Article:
The end of the 19th century came with it an array of technological advancements that had the effect of putting Amsterdam into a path of prosperity and also gave this great city a chance to regain its lost glory. The building of a train station, museums and the Concergebouw marked a transition from a period of sleep to a grand awakening for this city. It was in this century that the industrial revolution was taking shape in Europe and it managed to be felt in the city where it thrived to thrust Amsterdam into the path of industrial revolution. It was this boost of industrial revolution that the Amsterdam-Rhine Canal was built as a shortcut to the North Sea. The canal was dug so as to connect Amsterdam port to the Rhine which is a major shipping artery of the North Sea. The canal generally follows the south eastern route passing through the cities of Utrecht and Wijk bij Duurstede where it bisects Lek branch then it follows the path to the extensive Waal River. This projects that were carried out during this time added to the magnificence of this great city and had the role of defining its prosperous future that it enjoys today.
The establishments of these projects generally opened up Amsterdam and thus the trade and commerce industries were the most focal beneficiaries. The strategic location of Amsterdam also had a positive influence in ensuring that these projects fulfilled their intended purposes. The short term effect of these projects was the springing up of suburbs. The First World War however decelerated Amsterdam's efforts in realizing its full potential as an economic power house in the region. Although Amsterdam took a neutral stand point in this war it still had to suffer the consequences with the reduction in fuel throwing the once vibrant city into a spin. Food shortages also bit the population and with this the infamous riots tagged the "Potato Rebellion" took place. Businesses in Amsterdam suffered the blunt of this pinch especially when people turned to looting of stores and warehouses to get food.
The 2nd World War also had some negative attributes attached to it and this further had the effect of derailing Amsterdam's efforts of rejuvenating itself in all aspects both economically as well as socially. However, after the war, various suburbs started springing up with Slotervaart, Osdorp, Guexznveld and Slotermeer among other leading the pack. Most of these suburbs were characterized by an assortment of parks which have characteristic wide open spaces. The damage that the war left behind prompted the concerned authorities to redesign the whole city and also the fact that many residents in the city had better living standards, and then the need to redesign the system became necessary. Large scale upgrading of the city took place with the authorities demolishing most structures and expanding some. Roads and super highways were built in order to satisfy the increasing demand as most inhabitants obtained automobiles.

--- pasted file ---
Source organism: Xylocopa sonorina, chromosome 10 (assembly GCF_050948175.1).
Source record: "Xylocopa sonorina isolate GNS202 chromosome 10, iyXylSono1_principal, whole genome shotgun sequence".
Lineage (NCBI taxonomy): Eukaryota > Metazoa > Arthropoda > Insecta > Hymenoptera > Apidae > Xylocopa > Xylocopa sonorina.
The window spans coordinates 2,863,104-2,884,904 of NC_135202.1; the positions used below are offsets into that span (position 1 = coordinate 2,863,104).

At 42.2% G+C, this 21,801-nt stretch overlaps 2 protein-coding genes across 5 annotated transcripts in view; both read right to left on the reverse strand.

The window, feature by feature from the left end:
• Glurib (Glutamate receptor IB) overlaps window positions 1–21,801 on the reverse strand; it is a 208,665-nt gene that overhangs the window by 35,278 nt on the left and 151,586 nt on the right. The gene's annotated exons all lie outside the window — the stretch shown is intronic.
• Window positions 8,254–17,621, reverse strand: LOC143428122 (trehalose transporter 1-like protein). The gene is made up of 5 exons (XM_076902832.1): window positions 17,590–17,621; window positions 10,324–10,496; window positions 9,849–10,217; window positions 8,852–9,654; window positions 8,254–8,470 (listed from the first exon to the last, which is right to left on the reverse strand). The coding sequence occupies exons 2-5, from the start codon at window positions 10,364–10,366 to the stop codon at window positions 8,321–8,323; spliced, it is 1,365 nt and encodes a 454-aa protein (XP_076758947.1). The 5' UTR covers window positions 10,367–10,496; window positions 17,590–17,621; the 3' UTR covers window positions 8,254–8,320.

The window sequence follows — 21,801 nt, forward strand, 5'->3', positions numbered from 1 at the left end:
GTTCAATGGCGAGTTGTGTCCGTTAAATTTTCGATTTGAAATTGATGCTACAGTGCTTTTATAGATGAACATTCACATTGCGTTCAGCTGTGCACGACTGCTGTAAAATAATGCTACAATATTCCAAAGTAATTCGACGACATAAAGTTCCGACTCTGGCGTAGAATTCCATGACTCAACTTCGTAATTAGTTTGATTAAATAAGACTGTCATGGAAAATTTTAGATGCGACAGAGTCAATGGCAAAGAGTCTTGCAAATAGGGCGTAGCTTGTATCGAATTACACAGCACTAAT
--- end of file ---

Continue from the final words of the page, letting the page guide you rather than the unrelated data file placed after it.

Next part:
Although Amsterdam ahs undergone major restorations and innovations in the recent past, the city still retains its vintage buildings which have now become a protected part of the city. Amsterdam's pride is clearly reminiscent in the structures and this has made it one of the major tourist destinations in the vast continent of Europe. Most of the buildings in Amsterdam have earned protection status and UNESCO has given them the cherished titles of World Heritage Sites. Some of the buildings that have earned this title include Prinsengracht, keizersgracht and herengracht. Amsterdam which also doubles as the capital city is extremely urbanized with a variety of nature reserves and a number of scenic parks which take up a considerable amount of Amsterdam's dry land. The city is characterized by a cool oceanic climate which is attributed to its closeness with the North Sea.
Amsterdam's architectural history is one that spans over a number of decades. One of its highly regarded architectural masterpieces is the Oude Kerk which is also known as the Old Church in English. The church which dates back t0 1306 is at the center of Wallen. Another piece of architectural brilliance in the city is the Royal Palace that is located at Dam Square. The French influence in the fashionable vintage buildings is still evident with these structures. Amsterdam is administered in 15 boroughs with Centum being the central one. The city is governed by the mayor and unlike other Dutch cities; it is further subdivided into seven boroughs in order to improve local governance. Amsterdam is one of the most treasured cities in Europe and its stance as a tourist hub makes it the even more fascinating. One cannot help but marvel at the thought that it was reclaimed out of water. The presence of some of the worlds most distinctive and masterpiece buildings also proves that Amsterdam is a city that has a lot to offer not just as an economic powerhouse but also as an attraction in its own right.